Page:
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Southern representation.

Washington. December 18.
--The radical ball opened in the House of Representatives this afternoon, in committee of the whole on the usual reference of the President's message to the standing committees. Mr. Thaddeus Stevens, in a speech of nearly an hour's duration, laid down the most ultra programme, even out-Heroding his famous Lancaster speech, made in September. He was listened to with marked attention by the crowded galleries and the members of the House, the latter crowding around the speaker, while a goodly proportion of the Senators were also present.

Mr. Stevens read his carefully-prepared manuscript. He started out with the broad declaration that the States lately at war with the Government were not in the Union, and that if they were admitted again they must come in as new States or conquered provinces, after passing through a territorial condition. He elaborated the argument that the so-called Confederate States were belligerents, and that during the war according to the decisions of the United States Court and international law, the respective parties "stood in the same relation to each other as if they were separate nations." Having conquered them as public enemies, he maintained that the Government had the right to treat them as conquered provinces. Among the requirements which he advocated as precedent to the re-admission of these States, was the amendment of the Constitution so that there could be an election for President and a representation in Congress on the basis of population. This, by recognizing the colored people of the South, would give the new States an increased representation in Congress. If the present basis were not changed, he charged that the Democrats would soon lay hands on the White House and the halls of Congress; that they would therefore repudiate the Federal debt and assume the rebel one! In such an event, he claimed "that if the Southern States should then the Constitution lately forced upon them, it would be right and just. "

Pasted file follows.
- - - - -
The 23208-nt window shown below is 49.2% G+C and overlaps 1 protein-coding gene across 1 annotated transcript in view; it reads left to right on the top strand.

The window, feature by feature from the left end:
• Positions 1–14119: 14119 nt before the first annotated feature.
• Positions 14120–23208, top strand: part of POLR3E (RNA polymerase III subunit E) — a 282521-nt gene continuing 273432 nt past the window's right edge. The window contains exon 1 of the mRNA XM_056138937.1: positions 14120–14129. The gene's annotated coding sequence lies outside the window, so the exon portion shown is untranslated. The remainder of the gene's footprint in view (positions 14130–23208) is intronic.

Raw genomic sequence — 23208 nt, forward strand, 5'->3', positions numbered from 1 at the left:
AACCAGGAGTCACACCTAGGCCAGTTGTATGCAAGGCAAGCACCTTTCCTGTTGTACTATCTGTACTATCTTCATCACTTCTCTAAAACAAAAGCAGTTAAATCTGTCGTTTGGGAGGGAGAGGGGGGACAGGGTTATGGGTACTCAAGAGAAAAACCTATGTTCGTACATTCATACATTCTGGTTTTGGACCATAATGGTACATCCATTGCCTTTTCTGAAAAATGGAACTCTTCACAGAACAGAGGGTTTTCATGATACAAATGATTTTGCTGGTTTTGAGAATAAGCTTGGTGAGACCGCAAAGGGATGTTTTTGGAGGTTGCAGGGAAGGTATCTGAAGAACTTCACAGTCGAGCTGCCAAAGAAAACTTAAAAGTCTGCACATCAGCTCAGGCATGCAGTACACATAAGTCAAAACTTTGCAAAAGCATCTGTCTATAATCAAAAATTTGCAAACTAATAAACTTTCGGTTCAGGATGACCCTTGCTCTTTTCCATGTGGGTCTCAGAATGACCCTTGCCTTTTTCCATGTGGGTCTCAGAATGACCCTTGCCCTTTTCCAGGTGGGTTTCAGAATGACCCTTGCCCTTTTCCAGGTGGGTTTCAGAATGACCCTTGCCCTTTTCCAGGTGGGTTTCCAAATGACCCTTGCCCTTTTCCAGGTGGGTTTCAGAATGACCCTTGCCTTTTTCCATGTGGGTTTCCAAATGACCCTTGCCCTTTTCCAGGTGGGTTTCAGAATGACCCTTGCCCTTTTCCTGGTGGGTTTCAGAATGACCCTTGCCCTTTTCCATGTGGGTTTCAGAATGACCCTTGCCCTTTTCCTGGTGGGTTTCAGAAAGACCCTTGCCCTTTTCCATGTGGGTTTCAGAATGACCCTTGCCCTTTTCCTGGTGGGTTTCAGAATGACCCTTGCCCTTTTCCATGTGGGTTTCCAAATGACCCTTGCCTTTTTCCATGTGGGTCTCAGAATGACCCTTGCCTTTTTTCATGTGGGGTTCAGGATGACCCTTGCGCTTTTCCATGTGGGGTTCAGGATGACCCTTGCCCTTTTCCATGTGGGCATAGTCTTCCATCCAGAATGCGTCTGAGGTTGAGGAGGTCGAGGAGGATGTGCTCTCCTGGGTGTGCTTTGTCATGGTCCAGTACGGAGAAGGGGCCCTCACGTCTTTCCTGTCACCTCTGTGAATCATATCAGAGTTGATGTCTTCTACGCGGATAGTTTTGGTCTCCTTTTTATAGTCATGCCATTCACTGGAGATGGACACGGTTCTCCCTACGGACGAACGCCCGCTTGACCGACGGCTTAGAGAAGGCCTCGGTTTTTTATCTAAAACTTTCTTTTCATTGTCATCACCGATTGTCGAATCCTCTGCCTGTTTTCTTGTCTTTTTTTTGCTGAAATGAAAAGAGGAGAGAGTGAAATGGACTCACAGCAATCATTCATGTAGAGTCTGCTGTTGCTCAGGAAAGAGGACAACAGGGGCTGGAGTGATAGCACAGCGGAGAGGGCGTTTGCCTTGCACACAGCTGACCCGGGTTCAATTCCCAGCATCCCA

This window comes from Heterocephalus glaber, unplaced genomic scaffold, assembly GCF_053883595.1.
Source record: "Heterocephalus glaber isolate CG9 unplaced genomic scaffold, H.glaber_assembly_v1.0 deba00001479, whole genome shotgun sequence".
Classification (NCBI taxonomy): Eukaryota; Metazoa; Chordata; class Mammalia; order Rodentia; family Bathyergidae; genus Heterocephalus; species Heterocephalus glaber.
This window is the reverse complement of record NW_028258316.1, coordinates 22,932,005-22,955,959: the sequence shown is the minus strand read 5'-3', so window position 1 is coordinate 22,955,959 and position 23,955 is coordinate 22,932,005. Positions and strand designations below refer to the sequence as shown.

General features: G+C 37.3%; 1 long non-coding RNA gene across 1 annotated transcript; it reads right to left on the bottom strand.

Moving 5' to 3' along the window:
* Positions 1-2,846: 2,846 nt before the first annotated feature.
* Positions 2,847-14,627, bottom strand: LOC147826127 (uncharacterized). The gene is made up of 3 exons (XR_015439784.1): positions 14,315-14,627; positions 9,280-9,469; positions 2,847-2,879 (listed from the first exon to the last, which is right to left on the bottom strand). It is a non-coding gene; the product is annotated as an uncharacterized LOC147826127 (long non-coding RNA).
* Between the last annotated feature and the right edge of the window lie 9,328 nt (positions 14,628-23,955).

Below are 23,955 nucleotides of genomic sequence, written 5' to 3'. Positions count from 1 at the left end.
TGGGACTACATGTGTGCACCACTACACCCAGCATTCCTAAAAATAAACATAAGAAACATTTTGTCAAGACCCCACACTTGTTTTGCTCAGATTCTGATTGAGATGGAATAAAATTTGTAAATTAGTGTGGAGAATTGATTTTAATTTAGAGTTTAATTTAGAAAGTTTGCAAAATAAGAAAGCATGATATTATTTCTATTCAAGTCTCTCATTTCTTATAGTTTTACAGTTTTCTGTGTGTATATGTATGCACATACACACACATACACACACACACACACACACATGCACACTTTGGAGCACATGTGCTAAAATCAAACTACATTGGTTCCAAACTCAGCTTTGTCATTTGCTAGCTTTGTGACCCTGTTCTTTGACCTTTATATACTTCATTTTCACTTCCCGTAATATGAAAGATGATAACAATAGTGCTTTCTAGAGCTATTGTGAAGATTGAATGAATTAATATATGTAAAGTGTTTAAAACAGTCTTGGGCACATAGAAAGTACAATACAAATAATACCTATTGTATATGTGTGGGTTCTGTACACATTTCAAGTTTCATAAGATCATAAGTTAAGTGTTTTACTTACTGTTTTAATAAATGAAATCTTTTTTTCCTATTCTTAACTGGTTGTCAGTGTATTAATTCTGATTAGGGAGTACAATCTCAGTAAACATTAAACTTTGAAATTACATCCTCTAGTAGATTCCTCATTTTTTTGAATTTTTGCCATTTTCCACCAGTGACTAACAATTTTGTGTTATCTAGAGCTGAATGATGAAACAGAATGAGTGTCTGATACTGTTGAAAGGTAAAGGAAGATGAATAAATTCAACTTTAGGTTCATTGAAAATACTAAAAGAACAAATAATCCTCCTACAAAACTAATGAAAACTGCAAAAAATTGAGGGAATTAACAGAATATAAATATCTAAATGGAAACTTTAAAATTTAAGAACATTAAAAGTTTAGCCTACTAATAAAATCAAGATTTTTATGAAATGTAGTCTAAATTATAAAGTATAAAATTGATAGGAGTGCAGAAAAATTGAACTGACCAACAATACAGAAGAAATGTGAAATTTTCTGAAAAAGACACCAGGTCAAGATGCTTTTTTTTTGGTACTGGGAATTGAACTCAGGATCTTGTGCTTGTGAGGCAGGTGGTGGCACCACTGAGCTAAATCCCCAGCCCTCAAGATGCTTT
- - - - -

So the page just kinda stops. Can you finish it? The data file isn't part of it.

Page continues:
He proceeded to assume that Congress should control the freedmen, for if left to take care of themselves their present condition would be worse than bondage or the horrors of Andersonville. He made light of the ratification of the constitutional amendment abolishing slavery, by the Southern State Legislatures, which he denounced as illegal and delusive, and declared that this was not a white man's government, and looked upon Chief Justice Taney's virtual declaration that it was as the most infamous doctrine of all time! He added that it was fortunate that the whole question of restoration belonged with Congress.

Mr. Raymond, of New York, took notes during the speech, and at its conclusion rose to a reply, but a motion prevailed that the committee of the whole rise, and further debate was cut off.

[Mr. Raymond's views may be gathered from an article published in another column of today's Dispatch. They are worthy of commendation. By chance, too, we had, before receiving the above, prepared an article comparing, or rather contrasting, Stevens and Raymond.]

The Sun's correspondence contains the foregoing paragraphs. The American, which is Republican, says:

‘ "Several Senators and Representatives, who lately had conversations with the President, state that the President does not intend to force any issue with Congress, but to abstain from whatever might lead to a conflict between the Legislative and the Executive branches of the Government. A more cordial feeling is gaining ground, and it is expected that a good understanding will be preserved."

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